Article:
You have one hour, Mr Heussler

A young chemist reveals his unwitting role in the 1967 Six Day War.
Image of Don Heussler

The author struggling with the winter weather, and the laundry: London 1967

In 1964, after graduating with a degree in chemical engineering from the University of Sydney, I decided to go to England to work and also to visit all those places of my “remote upbringing”. The next year I found myself a job as a “production chemist” at Beecham Research Laboratories (BRL), a fledgling company owned by the Beecham Group, manufacturer of Maclean’s toothpaste, Ribena and other well-known products.

One of BRL’s research projects was to extend the usefulness of the then ordinary penicillin V. Its business targets were to remove impurities which contributed to some “allergy” to the drug, but especially to make it effective against a broader range of micro-organisms.

The chemical key to this second target was to “cleave” the penicillin nucleus itself and add chemical side-chains to produce new molecules with new properties. Despite the resources directed to this effort in the US, it was a small British team working at Beecham’s research labs that isolated the nucleus and patented a whole series of “semi-synthetic” penicillins.

In 1967 I supervised a team of people who would blend the antibiotic powders, then package them into glass vials for injection using sophisticated packaging machines. All this had to be done fully gowned and masked up, in a “sterile area”. Almost all the world supply of these products came from this facility.

One afternoon an elegant management type walked in, introduced himself politely and pronounced my German surname very correctly. He enquired if I knew who he was. I acknowledged that he was the Managing Director. The term “Oxbridge” came into my impressionable young mind, but not to my tongue.

“I will be leaving for Heathrow, in the Rolls, in just one hour to personally deliver those vials to a special aircraft. You will pack them up nicely for me, won’t you?”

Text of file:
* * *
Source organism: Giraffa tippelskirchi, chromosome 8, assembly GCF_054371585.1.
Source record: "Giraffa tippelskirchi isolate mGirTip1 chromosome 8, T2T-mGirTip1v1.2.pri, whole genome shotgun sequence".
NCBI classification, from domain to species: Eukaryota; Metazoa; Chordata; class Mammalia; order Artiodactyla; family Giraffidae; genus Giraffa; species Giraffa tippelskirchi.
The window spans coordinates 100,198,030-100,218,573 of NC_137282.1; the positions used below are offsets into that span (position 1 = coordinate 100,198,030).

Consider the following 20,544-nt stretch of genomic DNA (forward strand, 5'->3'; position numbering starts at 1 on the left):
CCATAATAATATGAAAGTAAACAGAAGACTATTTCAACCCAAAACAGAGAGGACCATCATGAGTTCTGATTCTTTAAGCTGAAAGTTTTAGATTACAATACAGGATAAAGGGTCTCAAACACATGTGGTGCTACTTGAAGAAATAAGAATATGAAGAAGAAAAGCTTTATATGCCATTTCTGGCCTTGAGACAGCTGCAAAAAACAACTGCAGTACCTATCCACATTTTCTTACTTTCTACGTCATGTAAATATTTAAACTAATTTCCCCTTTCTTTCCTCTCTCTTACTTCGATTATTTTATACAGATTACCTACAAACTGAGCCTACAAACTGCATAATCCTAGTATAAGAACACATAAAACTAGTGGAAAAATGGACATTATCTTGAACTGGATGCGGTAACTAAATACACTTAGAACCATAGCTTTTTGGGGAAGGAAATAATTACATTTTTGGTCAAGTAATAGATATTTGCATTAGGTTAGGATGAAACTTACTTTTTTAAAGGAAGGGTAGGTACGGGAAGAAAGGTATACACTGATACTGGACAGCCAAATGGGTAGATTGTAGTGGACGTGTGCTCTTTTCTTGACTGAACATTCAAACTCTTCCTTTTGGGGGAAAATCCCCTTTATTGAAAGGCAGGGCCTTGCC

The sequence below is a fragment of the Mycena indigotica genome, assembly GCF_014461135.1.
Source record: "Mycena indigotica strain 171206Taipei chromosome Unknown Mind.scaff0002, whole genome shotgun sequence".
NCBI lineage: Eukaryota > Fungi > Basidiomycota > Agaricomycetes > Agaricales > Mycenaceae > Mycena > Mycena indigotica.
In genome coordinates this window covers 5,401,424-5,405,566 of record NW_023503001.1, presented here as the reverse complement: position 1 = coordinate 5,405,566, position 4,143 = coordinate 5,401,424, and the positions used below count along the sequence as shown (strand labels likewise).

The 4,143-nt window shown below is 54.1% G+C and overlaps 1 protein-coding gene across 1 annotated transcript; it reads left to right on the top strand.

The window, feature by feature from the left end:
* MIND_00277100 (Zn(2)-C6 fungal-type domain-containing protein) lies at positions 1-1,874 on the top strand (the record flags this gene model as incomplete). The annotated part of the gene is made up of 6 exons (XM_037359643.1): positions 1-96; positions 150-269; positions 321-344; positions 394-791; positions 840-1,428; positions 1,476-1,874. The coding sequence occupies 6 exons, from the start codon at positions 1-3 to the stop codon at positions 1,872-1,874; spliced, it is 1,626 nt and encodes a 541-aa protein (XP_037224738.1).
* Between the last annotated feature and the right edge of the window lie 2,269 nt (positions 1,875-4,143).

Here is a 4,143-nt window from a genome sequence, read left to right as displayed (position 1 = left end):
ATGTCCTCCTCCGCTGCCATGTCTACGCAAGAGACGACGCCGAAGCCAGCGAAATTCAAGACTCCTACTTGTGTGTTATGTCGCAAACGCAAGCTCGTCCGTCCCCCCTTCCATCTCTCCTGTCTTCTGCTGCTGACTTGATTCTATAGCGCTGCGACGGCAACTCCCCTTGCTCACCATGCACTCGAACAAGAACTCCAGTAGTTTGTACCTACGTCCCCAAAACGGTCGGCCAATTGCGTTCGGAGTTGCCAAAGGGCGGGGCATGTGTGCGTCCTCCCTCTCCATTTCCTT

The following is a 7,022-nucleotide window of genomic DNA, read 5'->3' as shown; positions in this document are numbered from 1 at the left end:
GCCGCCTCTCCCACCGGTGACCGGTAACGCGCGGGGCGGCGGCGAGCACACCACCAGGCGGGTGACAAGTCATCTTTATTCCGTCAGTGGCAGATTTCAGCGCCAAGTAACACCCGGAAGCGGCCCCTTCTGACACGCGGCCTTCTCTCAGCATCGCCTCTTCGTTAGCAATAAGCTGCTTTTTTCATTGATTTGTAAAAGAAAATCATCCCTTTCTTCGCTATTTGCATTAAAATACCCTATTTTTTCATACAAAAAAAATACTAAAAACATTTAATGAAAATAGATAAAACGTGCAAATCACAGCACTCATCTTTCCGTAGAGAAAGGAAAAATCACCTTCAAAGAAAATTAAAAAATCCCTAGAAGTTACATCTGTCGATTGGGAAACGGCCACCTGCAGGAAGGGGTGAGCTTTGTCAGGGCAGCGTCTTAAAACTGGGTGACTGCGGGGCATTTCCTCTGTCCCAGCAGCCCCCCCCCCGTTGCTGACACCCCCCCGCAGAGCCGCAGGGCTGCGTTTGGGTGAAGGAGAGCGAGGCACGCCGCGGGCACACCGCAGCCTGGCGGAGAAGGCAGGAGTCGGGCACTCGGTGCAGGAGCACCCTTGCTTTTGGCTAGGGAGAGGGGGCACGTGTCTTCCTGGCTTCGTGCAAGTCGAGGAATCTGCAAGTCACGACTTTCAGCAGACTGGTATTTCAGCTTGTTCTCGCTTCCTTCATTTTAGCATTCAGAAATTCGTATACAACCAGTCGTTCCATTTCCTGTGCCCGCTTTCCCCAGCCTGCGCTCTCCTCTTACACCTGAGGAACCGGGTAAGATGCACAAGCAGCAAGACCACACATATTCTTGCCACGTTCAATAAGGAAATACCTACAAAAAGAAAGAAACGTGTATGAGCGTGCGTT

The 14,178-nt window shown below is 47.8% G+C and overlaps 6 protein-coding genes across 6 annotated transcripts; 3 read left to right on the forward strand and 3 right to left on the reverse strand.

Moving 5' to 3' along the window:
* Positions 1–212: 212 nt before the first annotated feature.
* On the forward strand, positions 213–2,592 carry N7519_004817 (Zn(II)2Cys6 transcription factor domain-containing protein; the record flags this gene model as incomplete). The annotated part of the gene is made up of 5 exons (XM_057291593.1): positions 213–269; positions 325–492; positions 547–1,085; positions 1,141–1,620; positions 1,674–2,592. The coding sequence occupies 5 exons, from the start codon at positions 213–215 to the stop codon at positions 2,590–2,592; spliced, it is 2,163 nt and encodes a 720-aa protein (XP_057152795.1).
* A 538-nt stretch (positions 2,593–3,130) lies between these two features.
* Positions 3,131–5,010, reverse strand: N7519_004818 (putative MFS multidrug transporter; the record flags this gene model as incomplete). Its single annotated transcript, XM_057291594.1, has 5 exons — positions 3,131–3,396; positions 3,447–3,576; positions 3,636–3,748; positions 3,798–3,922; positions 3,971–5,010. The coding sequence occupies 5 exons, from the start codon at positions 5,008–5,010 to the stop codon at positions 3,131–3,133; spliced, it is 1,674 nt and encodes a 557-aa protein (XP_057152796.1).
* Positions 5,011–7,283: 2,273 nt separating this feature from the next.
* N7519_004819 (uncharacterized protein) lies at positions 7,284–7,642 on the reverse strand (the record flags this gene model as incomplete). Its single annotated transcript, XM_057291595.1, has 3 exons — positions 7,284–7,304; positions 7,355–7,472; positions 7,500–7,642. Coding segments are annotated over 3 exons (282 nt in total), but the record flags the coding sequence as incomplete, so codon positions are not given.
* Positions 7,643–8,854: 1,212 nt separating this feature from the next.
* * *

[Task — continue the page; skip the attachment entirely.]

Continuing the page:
“Mr Heussler, could I sit and discuss a situation with you?” he asked. “I have just had a phone call from Tel Aviv, from Ernst Chain,” he said. “Do you know who he is?” I shook my head. He explained that Chain was the brilliant chemist who was instrumental in developing penicillin (along with Alexander Fleming and Howard Florey) and was currently a technical adviser to BRL.

Image of Heussler in the lab

Machine filling of one gram vials of sterile injectable penicillin at BRL in 1967.

“I understand that your department has just filled the first batch of our newest penicillin, which Ernst tells me is very effective against pseudomonas aeruginosa?” Oxbridge asked. (This was an opportunistic bacterium, often implicated in the death of burns victims. Early antibiotics had little impact on it.)

“That’s true” I said. “We packaged 3000 vials yesterday and they are on those trays you can see in the sterile area, still unlabelled.”

“Well, Mr Heussler, Israel is fighting a bitter (Six Day) war against the Arabs at the moment and Ernst has three Israeli tank crews in Tel Aviv who are badly burned. He needs 1500 of those vials immediately,” said Oxbridge.

I told him we couldn’t do that because the products were not labelled, had not been tested for sterility and the potency tests were not complete. We would be breaking our strongest pharmaceutical ethics to release any product under those conditions.

Oxbridge smiled faintly: “Mr Heussler, when the phone call comes personally from the brilliant chemist who...allowed the first successful trials of penicillin in humans, and when he is the technical adviser to our company, and when he was the recipient in 1945 of the Nobel Prize in Medicine, and given that he is Professor of Biochemistry at Imperial college, London and a Fellow of the Royal Society to boot, guess what? He gets exactly what he asks for!

“I will be leaving for Heathrow, in the Rolls, in just one hour to personally deliver those vials to a special aircraft. You will pack them up nicely for me, won’t you?”

“Of course,” I responded meekly.

That is exactly what happened. Two weeks later I received a hefty promotion to Manufacturing Manager, at double the salary. I had learned an important lesson: defend the standards and ethics of your workplace, and recognise when people of intelligence and rank know better.